Dear Holden, Quit Whining.
Letters with Character gives us the opportunity (though it does not promise responses.) The blog publishes letters written by real people to fictional characters.
Some people play the idea for laughs. For example, Jill Powers suggests Cathy from Wuthering Heights stop dating relatives.
“Please stop lusting after your cousins. First, ewww. Second, hasn’t anyone explained inbreeding to you (I would think this would be of particular concern to you considering the family tendency towards madness)? And third, you can do better. Trust me, those cousins of yours? They’re no catch.”
Others use it to criticise a character or the book. Michael Powell says to Ishmael of Moby Dick: “I know you think that your intended audience is deeply ignorant about whales, but rest assured that many of us have learned about them in school. Please stop with the woodcut print reviews and return to the story.”
(Michael Powell is so right that I’m giving him his own blog tag. He better not waste it.)
Some writers insert themselves into the action. For example, Florentyna Leow details her bad romance with Hamlet.
“Let’s get this straight: you are not all that. But that’s why I like you: you’re as screwed up as any one of us. The Romantics made you the Edward Cullen of the 19th century, but I never bought it. (In my mind’s eye, you’re David Tennant.) I suspect that in real life you would infuriate me a lot and make sexist/smutty jokes all the time, but you’d still be a very charming and witty piece of work. I have to write an essay on you now (How about you come over instead? We’ll have lots of fun punning together). Is there any way you could not die? I’d like you to be my jig-maker.”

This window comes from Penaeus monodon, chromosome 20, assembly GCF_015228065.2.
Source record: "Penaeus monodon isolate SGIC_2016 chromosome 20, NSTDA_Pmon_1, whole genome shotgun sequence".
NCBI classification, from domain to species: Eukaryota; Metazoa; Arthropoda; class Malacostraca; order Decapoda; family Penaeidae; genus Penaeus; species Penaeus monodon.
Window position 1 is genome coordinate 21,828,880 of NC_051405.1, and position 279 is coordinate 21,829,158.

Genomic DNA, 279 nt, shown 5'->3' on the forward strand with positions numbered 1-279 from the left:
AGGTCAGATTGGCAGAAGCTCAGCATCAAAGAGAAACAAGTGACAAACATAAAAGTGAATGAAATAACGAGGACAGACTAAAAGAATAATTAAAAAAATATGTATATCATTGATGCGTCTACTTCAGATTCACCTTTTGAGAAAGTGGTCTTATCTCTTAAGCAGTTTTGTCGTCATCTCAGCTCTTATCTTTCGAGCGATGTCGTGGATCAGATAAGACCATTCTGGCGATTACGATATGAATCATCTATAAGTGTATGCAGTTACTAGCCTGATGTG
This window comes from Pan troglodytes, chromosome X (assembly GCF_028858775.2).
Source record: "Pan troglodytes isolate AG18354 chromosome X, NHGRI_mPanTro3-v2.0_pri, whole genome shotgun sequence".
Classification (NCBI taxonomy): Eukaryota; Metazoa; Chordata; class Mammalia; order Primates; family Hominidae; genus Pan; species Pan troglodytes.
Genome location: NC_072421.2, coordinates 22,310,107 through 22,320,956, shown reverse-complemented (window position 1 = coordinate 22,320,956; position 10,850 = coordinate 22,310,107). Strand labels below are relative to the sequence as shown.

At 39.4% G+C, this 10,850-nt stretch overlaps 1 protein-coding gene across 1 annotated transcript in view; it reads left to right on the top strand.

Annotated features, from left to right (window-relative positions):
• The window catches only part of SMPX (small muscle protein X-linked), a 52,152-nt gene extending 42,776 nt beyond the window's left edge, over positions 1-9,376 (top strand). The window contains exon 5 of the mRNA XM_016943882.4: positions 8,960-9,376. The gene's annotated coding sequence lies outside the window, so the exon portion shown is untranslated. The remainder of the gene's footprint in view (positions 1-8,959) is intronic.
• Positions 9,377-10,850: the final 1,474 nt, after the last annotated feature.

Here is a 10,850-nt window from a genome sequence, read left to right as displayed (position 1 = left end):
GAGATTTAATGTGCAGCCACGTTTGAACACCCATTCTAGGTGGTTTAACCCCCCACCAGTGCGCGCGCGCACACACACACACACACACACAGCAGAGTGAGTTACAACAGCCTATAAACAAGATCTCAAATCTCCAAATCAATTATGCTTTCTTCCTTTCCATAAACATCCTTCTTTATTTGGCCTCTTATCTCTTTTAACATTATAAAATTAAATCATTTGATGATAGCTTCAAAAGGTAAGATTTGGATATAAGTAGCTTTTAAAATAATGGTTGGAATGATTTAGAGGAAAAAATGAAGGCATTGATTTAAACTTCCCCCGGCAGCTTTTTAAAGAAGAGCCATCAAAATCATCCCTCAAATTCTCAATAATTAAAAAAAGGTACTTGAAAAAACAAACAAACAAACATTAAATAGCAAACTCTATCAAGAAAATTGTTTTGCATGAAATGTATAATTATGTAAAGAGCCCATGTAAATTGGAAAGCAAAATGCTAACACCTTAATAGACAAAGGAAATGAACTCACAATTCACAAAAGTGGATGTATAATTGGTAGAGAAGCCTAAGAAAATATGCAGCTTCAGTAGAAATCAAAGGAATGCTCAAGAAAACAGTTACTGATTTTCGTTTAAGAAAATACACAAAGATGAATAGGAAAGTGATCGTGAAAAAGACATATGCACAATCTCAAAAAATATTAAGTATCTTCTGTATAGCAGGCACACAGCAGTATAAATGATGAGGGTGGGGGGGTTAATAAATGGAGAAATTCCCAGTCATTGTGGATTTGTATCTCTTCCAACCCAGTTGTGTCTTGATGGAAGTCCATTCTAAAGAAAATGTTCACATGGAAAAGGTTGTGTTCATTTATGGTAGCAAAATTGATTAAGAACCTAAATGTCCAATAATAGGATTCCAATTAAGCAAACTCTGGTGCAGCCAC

A few just want to express their appreciation to the character. Alyssa Finnegan — who has the prettiest name ever, by the way — writes to Alice, “I just wanted to let you know that I truly believe your tales of Wonderland. All the other grown-ups refuse to believe you, I know, but I do. I believe you. I know in my heart that the Cheshire Cat, The Mad Hatter, and everyone else really exist, even that nasty Queen of Hearts.”
Completely unrelated, Jacket Copy, the LA Times book blog, is asking bookish types about their favorite summer reads. Most of them use it as an opportunity to wax nostalgic about their teen years.
-Jason Lea, JLea@News-Herald.com
Labels: Michael Powell